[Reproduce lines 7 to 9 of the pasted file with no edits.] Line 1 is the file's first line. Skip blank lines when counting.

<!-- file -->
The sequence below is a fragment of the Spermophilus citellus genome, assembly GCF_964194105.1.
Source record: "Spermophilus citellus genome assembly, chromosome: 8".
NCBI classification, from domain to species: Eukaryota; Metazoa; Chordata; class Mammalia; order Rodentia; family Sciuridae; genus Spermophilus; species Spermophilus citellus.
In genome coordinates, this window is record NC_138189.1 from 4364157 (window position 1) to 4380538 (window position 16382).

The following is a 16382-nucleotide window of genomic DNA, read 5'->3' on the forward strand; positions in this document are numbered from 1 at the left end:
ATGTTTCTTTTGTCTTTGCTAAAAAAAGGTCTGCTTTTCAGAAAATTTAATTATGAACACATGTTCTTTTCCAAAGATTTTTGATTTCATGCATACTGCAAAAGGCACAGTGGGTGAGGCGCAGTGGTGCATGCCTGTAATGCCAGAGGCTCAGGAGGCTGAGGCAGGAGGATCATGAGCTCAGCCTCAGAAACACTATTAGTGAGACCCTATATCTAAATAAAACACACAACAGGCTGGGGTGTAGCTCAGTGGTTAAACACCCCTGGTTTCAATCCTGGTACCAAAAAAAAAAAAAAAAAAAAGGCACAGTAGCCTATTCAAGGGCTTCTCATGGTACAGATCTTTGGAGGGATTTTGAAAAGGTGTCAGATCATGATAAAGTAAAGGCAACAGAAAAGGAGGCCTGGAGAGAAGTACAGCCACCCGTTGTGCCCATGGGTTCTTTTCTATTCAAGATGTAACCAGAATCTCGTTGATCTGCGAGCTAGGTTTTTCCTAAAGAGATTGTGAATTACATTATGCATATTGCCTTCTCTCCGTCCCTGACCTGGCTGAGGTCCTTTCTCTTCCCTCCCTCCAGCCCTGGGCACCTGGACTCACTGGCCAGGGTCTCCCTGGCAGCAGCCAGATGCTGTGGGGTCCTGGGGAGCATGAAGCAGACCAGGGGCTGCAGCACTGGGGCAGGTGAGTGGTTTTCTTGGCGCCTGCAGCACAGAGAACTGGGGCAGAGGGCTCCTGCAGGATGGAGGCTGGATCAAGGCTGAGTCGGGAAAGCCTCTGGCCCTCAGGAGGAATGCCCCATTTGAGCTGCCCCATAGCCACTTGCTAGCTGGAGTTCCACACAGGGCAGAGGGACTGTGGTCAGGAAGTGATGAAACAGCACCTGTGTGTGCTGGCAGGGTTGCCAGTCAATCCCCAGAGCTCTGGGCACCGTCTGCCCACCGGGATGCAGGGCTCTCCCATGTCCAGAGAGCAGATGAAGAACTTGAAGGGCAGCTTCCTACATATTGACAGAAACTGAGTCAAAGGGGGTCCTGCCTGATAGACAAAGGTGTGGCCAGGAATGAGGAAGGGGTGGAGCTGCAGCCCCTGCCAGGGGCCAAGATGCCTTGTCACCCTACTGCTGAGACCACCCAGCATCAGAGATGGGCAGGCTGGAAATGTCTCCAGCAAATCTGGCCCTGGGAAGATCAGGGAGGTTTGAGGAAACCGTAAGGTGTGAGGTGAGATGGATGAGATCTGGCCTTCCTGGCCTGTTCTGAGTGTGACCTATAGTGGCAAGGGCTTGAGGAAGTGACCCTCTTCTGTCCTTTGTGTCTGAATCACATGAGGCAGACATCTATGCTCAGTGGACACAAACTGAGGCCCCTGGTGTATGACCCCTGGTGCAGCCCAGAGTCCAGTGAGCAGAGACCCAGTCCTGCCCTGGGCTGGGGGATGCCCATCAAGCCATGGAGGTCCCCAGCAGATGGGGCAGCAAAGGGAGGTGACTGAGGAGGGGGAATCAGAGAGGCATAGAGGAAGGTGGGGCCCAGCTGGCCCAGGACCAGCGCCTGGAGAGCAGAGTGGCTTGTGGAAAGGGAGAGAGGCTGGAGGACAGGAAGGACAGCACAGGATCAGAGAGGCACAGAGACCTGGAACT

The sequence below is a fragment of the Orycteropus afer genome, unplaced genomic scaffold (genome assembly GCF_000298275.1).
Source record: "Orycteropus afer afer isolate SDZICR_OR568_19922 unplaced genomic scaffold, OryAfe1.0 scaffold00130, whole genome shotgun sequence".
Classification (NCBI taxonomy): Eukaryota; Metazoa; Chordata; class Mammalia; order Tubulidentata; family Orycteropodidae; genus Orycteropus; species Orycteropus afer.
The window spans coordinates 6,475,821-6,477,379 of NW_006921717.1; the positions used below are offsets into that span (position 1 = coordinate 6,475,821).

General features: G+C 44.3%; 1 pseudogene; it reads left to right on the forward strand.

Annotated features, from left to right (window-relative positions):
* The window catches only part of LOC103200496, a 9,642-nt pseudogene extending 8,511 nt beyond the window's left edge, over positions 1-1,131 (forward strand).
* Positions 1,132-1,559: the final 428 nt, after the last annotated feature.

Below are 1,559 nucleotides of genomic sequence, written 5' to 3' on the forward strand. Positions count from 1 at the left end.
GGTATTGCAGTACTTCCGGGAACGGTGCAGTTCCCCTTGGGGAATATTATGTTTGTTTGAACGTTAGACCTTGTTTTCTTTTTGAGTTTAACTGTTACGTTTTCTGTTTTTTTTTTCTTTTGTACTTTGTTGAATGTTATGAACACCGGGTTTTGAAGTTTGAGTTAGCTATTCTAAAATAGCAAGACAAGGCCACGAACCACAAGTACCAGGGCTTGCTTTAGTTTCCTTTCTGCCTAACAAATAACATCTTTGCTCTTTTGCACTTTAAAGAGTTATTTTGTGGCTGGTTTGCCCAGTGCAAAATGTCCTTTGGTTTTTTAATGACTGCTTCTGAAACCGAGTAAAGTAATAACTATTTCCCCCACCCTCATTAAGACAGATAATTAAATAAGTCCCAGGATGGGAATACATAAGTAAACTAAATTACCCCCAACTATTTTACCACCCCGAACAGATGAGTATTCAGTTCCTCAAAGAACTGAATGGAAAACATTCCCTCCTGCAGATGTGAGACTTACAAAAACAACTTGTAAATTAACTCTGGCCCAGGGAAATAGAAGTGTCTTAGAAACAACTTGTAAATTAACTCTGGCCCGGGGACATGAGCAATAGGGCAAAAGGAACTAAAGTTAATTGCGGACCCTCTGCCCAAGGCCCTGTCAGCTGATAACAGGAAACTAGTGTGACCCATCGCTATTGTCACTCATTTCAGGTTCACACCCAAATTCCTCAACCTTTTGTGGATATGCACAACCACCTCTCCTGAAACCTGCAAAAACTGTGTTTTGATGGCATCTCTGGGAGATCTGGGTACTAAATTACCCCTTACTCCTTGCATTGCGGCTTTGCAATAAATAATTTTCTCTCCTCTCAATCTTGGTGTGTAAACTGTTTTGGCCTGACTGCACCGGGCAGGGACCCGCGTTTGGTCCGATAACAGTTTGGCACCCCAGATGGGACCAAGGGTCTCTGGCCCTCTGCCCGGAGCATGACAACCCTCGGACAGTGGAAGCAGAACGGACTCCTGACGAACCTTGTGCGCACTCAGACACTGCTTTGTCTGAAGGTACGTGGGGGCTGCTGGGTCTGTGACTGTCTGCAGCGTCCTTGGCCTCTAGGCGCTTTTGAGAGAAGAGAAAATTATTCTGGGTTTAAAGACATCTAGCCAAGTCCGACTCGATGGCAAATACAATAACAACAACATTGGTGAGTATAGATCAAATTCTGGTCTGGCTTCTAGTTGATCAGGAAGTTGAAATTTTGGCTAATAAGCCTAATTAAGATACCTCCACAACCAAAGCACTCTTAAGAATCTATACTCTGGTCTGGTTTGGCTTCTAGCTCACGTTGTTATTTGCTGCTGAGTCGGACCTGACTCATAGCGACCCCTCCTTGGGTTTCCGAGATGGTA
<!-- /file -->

The sequence below is a fragment of the Orycteropus afer genome, unplaced genomic scaffold (genome assembly GCF_000298275.1).
Source record: "Orycteropus afer afer isolate SDZICR_OR568_19922 unplaced genomic scaffold, OryAfe1.0 scaffold00130, whole genome shotgun sequence".
Classification (NCBI taxonomy): Eukaryota; Metazoa; Chordata; class Mammalia; order Tubulidentata; family Orycteropodidae; genus Orycteropus; species Orycteropus afer.